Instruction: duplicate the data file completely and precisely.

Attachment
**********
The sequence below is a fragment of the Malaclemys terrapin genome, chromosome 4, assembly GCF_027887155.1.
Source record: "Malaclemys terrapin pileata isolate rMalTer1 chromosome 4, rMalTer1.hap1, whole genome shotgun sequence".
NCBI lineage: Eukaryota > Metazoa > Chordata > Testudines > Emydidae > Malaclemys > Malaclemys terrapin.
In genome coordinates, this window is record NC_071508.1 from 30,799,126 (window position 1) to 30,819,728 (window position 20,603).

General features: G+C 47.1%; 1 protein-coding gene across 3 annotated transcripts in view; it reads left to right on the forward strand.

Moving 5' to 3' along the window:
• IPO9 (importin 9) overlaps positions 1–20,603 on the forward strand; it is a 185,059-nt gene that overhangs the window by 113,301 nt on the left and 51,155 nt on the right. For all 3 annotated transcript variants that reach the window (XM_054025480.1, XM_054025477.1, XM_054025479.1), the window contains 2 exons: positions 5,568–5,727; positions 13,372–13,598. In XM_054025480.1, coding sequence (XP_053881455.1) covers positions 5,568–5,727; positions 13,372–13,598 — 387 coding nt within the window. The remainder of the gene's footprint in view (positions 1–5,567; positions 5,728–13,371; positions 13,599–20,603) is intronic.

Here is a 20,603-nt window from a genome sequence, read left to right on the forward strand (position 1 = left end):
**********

The sequence below is a fragment of the Malaclemys terrapin genome, chromosome 4, assembly GCF_027887155.1.
Source record: "Malaclemys terrapin pileata isolate rMalTer1 chromosome 4, rMalTer1.hap1, whole genome shotgun sequence".
NCBI lineage: Eukaryota > Metazoa > Chordata > Testudines > Emydidae > Malaclemys > Malaclemys terrapin.
In genome coordinates, this window is record NC_071508.1 from 30,799,126 (window position 1) to 30,819,728 (window position 20,603).

General features: G+C 47.1%; 1 protein-coding gene across 3 annotated transcripts in view; it reads left to right on the forward strand.

Moving 5' to 3' along the window:
• IPO9 (importin 9) overlaps positions 1–20,603 on the forward strand; it is a 185,059-nt gene that overhangs the window by 113,301 nt on the left and 51,155 nt on the right. For all 3 annotated transcript variants that reach the window (XM_054025480.1, XM_054025477.1, XM_054025479.1), the window contains 2 exons: positions 5,568–5,727; positions 13,372–13,598. In XM_054025480.1, coding sequence (XP_053881455.1) covers positions 5,568–5,727; positions 13,372–13,598 — 387 coding nt within the window. The remainder of the gene's footprint in view (positions 1–5,567; positions 5,728–13,371; positions 13,599–20,603) is intronic.

Here is a 20,603-nt window from a genome sequence, read left to right on the forward strand (position 1 = left end):